Presentation on theme: "Engaging Faculty in Policy Development Michele Gross, Director University of Minnesota Policy Program May 6, 2012 www.acupa.org ACUPA The Association of."— Presentation transcript:
Engaging Faculty in Policy Development Michele Gross, Director University of Minnesota Policy Program May 6, 2012 www.acupa.org ACUPA The Association of College and University Policy Administrators
3 Faculty Governance: U of M University-wide governance group: University Senate Twin Cities/Morris/Rochester: Faculty Senate ◦ Three executive committees ◦ 26 other committees (e.g., Faculty Affairs, Educational Policy, Finance and Planning) Faculty on two campuses (Duluth and Crookston) are represented by the UEA (University Education Association)
4 Our Talented Faculty Very focused on their research, scholarship or teaching Not a fan of constraints, like a lot of flexibility Expect staff to handle the burden of processing Some rely on faculty governance to watch out for collective faculty interests Free to act/react as individuals to proposed changes
Policy owner definition Policy owners must consult with representatives from target audiences during the development phase of both new and significantly revised policies. “ 5 Ownership: Admin Policies A person responsible for the operational administration of policies and their related procedures, processes, instructions, and forms. Depending on the scope of the subject matter, a policy may have more than one policy owner. “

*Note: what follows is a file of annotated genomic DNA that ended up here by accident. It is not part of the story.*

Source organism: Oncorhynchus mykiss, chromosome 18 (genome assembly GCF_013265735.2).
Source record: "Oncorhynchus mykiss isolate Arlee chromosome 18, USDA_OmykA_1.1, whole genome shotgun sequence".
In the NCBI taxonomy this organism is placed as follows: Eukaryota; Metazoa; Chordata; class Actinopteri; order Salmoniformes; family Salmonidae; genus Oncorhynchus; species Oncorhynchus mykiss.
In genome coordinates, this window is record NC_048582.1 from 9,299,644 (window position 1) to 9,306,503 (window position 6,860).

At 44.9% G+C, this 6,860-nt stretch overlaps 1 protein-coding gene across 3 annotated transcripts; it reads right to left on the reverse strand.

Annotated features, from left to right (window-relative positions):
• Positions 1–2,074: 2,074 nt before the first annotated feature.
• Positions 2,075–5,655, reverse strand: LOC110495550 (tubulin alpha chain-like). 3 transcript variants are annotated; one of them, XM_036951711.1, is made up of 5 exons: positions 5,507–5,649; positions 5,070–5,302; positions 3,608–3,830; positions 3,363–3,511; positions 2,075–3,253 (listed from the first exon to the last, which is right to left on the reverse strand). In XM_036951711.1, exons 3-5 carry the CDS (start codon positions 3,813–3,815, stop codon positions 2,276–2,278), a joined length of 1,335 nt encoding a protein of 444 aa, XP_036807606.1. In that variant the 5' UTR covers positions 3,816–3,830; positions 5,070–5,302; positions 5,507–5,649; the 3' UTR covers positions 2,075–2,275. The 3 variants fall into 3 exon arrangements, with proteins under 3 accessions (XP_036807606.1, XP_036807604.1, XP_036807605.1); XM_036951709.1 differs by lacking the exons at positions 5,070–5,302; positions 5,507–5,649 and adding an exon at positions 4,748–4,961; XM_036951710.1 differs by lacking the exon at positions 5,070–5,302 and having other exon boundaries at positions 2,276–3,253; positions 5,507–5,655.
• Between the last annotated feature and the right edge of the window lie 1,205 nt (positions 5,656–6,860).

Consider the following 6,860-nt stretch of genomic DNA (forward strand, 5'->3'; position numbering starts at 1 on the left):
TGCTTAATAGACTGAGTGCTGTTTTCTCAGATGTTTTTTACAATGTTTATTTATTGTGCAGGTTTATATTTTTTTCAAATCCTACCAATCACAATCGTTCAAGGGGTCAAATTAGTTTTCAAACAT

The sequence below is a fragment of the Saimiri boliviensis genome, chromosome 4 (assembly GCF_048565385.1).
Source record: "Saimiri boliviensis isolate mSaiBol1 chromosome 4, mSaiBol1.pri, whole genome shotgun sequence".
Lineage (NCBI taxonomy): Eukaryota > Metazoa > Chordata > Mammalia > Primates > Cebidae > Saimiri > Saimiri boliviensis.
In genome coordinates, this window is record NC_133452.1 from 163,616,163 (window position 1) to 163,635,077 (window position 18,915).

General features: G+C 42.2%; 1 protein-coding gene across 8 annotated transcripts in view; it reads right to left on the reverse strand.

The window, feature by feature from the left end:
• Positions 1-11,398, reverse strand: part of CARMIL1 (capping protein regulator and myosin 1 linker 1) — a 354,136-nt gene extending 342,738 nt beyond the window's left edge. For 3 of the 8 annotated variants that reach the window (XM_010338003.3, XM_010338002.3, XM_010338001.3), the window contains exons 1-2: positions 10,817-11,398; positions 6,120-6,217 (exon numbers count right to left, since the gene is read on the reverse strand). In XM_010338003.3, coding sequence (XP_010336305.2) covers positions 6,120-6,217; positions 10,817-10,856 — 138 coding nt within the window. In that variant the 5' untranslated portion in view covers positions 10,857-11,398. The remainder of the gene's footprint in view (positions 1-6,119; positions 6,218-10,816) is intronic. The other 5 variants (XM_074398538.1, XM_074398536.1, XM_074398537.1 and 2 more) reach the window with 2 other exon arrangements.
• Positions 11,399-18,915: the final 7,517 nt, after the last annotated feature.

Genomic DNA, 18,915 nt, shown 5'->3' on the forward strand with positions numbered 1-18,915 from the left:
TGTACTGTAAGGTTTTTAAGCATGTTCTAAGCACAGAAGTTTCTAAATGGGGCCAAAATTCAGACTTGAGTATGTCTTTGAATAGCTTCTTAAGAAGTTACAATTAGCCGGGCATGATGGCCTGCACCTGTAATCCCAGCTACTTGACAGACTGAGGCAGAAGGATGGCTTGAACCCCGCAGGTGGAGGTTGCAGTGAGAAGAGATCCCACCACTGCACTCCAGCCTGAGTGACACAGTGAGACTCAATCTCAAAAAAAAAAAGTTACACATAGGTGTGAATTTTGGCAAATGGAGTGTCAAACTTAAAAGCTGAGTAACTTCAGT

Education Policies: Our Case Study 6
7 The Starting Point Enhanced our library, process, organizational alignment, and tools in 2007 Major effort to convert all administrative policies Launched a comprehensive review of policies Cautioned about “Senate” policies (primarily education) – was deemed out of scope Select engagement with faculty on policies Minimal use of the library/feedback mechanisms
8 The Turning Point The Policy Advisory Committee includes the coordinator of the University Senate. The Senate Committee on Educational Policy (SCEP) acknowledged that there was significant opportunity to improve the current policies. A subcommittee was launched with a original goal of reformatting/tweaking policies. Once started, the need for major overhaul was recognized.
9 The Policies: Then and Now “Senate” policies were on the Senate website Policies were often outdated and content was frequently a mixture of subjects Duplicate or conflicting content in multiple policies No standard format or writing style Few faculty knew where the policies existed Implementation was inconsistent Housed in the Library Policies are current Similar content is consolidated – mostly The standard template is used The writing style matches other admin policies More regular feedback from students and faculty Consistent process for review, approval, and implementation Then Now